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Department of Development Studies

Non-governmental organisations, development and change

Course Code:
151010034
Unit value:
0.5
Year of study:
Year 2 or Year 3
Taught in:
Term 2

Since the 1980s, the NGO sector in the Global South and North has expanded substantially. The emergence of the Washington Consensus in the 1980s saw the victory of the market over the state, with private enterprise identified by international development organizers, donors and policy-makers as the key driver of development. NGOs were regarded as a vital part of the solution, and given an increasingly significant role in development discourse and practice, and increased access to donor funding opportunities.

However, the massive expansion of the NGO sector, its heightened engagement in development interventions, has led to questions being asked of the role and contribution of this sector, and of the status of its continued independence from the state (and donors in particular). This course examines the role of NGOs in development since the 1980s, asking through a study of how they engage in particular sectors and interact with other development sectors, to what extent they have retained their original vision of offering an alternative to state-led, top-down development models. It questions the extent to which NGOs can function as effective vehicles for democratization, their contribution to civil society, and their role in advocacy for and on behalf of the poor.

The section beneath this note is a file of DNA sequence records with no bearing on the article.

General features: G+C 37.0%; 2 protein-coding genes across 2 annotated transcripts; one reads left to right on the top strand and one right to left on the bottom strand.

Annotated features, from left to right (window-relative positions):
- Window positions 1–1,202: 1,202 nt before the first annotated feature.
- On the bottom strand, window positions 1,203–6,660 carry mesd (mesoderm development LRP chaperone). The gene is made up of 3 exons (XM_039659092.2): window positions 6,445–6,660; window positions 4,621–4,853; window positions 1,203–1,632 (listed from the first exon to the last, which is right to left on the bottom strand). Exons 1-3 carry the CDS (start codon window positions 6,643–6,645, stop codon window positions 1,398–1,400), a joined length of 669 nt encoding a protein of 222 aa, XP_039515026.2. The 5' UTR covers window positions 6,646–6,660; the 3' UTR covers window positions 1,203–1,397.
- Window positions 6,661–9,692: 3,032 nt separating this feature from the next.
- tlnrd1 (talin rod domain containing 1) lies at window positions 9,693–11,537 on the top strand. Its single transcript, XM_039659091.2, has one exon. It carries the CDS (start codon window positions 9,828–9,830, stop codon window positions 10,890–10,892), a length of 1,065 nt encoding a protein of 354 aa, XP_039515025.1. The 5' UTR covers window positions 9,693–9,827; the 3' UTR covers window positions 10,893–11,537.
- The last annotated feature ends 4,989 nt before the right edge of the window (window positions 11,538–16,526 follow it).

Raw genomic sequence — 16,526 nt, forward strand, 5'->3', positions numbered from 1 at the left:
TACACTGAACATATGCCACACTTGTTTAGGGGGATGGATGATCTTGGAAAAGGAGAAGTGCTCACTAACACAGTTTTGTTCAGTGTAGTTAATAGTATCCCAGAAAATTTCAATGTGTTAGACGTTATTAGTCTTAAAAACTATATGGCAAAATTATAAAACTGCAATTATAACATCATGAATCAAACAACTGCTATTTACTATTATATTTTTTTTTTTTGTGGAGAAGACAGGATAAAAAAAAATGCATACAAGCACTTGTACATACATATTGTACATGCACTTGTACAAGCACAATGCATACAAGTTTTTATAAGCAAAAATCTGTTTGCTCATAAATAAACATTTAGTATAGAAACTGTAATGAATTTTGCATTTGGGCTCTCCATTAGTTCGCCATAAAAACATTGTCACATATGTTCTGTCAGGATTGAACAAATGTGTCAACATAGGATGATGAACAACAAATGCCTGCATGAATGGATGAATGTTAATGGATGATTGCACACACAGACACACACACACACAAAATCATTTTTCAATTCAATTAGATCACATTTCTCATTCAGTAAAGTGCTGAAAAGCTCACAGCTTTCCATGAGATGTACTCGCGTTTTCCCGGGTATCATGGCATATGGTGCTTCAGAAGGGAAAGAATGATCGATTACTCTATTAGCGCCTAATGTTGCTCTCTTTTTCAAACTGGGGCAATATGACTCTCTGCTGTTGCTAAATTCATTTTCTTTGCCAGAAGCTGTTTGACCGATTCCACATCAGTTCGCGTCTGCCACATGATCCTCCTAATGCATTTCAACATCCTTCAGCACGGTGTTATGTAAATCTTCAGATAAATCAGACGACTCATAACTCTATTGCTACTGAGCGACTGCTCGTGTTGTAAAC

Objectives and learning outcomes of the course

At the end of this course, a student should be able to demonstrate:

  • An ability to analyse and evaluate the role of the NGO in development
  • An ability to assess the types of relationship, and implications of those relationships, NGOs have with civil society, the state, international organisations and donors
  • An understanding of the role of NGOs in conflict environments
  • An understanding of how international development policy has affected the role and function of the NGO in development practice
  • An ability to engage with debates concerning popular participation in development
  • An understanding of differing theories of NGO action, role and purpose, and an ability to anaylse and evaluate the literature on NGOs
  • An ability to use empirically-formed analysis to identify gaps and tensions between theory and practice

Workload

Teaching will take the form of a one-hour lecture and a one-hour seminar per week.

Method of assessment

One two-hour examination which will constitute 60% of the final mark, with the remaining 40% consisting of marks from an assessed essay of no more than 4000 words. Resubmission of coursework regulations apply to this course.